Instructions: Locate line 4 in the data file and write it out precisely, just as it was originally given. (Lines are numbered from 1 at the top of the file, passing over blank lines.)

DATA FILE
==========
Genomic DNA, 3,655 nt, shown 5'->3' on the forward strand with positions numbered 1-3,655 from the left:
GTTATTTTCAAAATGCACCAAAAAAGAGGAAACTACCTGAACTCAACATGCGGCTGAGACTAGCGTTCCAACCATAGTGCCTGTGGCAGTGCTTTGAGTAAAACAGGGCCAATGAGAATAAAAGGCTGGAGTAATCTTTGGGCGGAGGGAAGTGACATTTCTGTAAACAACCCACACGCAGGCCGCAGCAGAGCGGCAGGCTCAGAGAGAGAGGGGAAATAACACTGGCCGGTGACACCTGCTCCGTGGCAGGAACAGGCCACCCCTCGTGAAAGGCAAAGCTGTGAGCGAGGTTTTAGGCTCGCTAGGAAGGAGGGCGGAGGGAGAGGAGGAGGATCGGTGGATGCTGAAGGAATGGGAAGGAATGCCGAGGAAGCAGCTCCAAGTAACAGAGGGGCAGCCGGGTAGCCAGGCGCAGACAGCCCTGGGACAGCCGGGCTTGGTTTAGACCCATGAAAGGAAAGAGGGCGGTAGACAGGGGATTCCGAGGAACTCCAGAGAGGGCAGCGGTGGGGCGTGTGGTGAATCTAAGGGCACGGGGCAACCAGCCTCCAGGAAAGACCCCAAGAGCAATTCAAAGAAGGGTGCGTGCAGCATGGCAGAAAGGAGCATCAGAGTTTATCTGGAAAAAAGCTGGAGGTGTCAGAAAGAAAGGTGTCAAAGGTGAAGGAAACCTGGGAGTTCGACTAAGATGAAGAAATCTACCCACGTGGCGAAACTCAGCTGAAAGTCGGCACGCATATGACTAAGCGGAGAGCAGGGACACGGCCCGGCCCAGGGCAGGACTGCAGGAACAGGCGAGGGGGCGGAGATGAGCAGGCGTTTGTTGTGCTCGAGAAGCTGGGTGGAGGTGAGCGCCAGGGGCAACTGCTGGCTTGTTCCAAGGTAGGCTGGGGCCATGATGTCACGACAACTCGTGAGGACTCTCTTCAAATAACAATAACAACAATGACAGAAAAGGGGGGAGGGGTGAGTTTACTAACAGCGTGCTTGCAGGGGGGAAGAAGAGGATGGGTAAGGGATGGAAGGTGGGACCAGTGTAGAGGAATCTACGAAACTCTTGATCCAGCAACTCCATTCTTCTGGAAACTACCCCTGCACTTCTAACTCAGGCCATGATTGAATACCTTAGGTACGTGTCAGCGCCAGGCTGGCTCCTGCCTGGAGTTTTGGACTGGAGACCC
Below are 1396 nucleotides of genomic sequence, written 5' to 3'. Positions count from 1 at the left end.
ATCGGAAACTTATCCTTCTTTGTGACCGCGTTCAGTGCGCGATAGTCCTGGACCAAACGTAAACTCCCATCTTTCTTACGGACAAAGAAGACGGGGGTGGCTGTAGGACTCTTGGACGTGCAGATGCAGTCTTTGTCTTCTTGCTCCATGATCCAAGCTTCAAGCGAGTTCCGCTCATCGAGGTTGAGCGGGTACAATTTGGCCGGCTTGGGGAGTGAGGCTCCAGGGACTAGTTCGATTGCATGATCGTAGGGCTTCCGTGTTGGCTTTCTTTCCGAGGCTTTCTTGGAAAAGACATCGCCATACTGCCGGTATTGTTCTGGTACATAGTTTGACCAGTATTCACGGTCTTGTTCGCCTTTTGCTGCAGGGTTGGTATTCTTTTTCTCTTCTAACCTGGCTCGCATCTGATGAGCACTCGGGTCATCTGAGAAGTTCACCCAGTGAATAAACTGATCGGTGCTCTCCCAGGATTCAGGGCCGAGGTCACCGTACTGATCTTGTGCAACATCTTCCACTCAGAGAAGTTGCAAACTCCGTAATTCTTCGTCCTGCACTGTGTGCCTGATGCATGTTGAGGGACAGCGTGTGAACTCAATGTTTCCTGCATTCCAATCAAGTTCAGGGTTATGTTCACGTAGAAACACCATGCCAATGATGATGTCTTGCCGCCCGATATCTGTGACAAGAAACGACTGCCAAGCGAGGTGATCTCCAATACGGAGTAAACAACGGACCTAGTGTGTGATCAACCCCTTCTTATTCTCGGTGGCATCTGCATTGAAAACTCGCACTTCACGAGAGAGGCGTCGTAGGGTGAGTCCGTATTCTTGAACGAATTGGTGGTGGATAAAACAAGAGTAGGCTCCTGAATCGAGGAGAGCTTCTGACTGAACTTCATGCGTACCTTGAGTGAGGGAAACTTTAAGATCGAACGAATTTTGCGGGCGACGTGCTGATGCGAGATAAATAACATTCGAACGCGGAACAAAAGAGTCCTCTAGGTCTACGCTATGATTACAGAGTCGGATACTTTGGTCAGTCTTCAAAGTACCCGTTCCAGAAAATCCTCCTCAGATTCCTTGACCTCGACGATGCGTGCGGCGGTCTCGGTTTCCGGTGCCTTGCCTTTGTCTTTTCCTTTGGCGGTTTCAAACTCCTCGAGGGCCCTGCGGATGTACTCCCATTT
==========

ATCGGAAACTTATCCTTCTTTGTGACCGCGTTCAGTGCGCGATAGTCCTGGACCAAACGTAAACTCCCATCTTTCTTACGGACAAAGAAGACGGGGGTGGCTGTAGGACTCTTGGACGTGCAGATGCAGTCTTTGTCTTCTTGCTCCATGATCCAAGCTTCAAGCGAGTTCCGCTCATCGAGGTTGAGCGGGTACAATTTGGCCGGCTTGGGGAGTGAGGCTCCAGGGACTAGTTCGATTGCATGATCGTAGGGCTTCCGTGTTGGCTTTCTTTCCGAGGCTTTCTTGGAAAAGACATCGCCATACTGCCGGTATTGTTCTGGTACATAGTTTGACCAGTATTCACGGTCTTGTTCGCCTTTTGCTGCAGGGTTGGTATTCTTTTTCTCTTCTAACCTGGCTCGCATCTGATGAGCACTCGGGTCATCTGAGAAGTTCACCCAGTGAATAAACTGATCGGTGCTCTCCCAGGATTCAGGGCCGAGGTCACCGTACTGATCTTGTGCAACATCTTCCACTCAGAGAAGTTGCAAACTCCGTAATTCTTCGTCCTGCACTGTGTGCCTGATGCATGTTGAGGGACAGCGTGTGAACTCAATGTTTCCTGCATTCCAATCAAGTTCAGGGTTATGTTCACGTAGAAACACCATGCCAATGATGATGTCTTGCCGCCCGATATCTGTGACAAGAAACGACTGCCAAGCGAGGTGATCTCCAATACGGAGTAAACAACGGACCTAGTGTGTGATCAACCCCTTCTTATTCTCGGTGGCATCTGCATTGAAAACTCGCACTTCACGAGAGAGGCGTCGTAGGGTGAGTCCGTATTCTTGAACGAATTGGTGGTGGATAAAACAAGAGTAGGCTCCTGAATCGAGGAGAGCTTCTGACTGAACTTCATGCGTACCTTGAGTGAGGGAAACTTTAAGATCGAACGAATTTTGCGGGCGACGTGCTGATGCGAGATAAATAACATTCGAACGCGGAACAAAAGAGTCCTCTAGGTCTACGCTATGATTACAGAGTCGGATACTTTGGTCAGTCTTCAAAGTACCCGTTCCAGAAAATCCTCCTCAGATTCCTTGACCTCGACGATGCGTGCGGCGGTCTCGGTTTCCGGTGCCTTGCCTTTGTCTTTTCCTTTGGCGGTTTCAAACTCCTCGAGGGCCCTGCGGATGTACTCCCATTT